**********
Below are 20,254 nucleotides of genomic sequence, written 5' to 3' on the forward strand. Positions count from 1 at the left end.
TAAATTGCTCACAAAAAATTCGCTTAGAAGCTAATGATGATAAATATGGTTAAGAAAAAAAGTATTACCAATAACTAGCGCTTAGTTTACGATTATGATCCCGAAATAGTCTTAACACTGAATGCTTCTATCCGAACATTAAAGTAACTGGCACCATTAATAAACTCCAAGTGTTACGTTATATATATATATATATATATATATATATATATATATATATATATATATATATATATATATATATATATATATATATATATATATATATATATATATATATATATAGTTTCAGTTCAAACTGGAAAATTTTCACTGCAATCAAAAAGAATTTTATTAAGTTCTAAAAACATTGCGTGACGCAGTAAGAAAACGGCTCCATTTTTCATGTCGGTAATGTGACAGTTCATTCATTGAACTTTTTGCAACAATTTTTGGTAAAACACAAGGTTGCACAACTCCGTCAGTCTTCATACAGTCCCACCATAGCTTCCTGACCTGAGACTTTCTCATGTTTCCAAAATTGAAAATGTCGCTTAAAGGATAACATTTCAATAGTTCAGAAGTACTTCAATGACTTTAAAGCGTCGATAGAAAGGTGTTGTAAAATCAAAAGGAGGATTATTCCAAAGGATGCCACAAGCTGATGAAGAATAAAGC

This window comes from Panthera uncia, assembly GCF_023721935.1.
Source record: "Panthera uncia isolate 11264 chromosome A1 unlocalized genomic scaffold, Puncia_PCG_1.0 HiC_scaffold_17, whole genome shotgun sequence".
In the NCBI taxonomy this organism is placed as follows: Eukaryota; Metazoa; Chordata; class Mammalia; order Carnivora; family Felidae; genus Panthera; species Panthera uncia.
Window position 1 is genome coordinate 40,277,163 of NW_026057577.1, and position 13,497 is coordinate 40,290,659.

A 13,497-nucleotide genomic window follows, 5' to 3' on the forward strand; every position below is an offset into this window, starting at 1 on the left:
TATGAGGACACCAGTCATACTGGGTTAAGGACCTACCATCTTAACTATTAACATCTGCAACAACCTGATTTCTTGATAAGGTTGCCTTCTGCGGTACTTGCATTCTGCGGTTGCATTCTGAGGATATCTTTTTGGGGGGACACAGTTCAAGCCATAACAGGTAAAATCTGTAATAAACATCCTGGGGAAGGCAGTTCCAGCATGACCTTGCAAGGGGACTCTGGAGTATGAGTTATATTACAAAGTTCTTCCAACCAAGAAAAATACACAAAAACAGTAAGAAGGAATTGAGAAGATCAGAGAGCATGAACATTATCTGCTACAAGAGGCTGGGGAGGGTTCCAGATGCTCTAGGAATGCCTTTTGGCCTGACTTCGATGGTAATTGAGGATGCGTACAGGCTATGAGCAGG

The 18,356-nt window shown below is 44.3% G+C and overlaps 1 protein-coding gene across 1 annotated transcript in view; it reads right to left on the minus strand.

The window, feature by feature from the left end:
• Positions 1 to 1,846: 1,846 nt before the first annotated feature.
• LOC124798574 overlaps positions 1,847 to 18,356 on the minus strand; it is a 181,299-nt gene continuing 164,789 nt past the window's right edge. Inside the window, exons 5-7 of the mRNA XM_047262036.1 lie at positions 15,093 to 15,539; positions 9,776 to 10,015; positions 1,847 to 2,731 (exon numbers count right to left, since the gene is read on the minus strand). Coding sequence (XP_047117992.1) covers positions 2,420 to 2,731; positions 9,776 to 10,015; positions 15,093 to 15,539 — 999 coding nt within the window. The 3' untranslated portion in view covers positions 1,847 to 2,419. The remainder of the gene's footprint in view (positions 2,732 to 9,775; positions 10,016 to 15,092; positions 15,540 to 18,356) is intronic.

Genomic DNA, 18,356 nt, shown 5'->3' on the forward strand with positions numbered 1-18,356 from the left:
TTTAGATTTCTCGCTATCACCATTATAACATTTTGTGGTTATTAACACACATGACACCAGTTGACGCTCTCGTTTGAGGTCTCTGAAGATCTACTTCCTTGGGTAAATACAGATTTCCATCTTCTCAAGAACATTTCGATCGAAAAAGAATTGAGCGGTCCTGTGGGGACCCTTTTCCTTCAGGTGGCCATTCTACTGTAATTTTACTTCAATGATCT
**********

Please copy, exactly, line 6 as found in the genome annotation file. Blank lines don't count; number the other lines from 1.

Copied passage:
Window position 1 is genome coordinate 40,277,163 of NW_026057577.1, and position 13,497 is coordinate 40,290,659.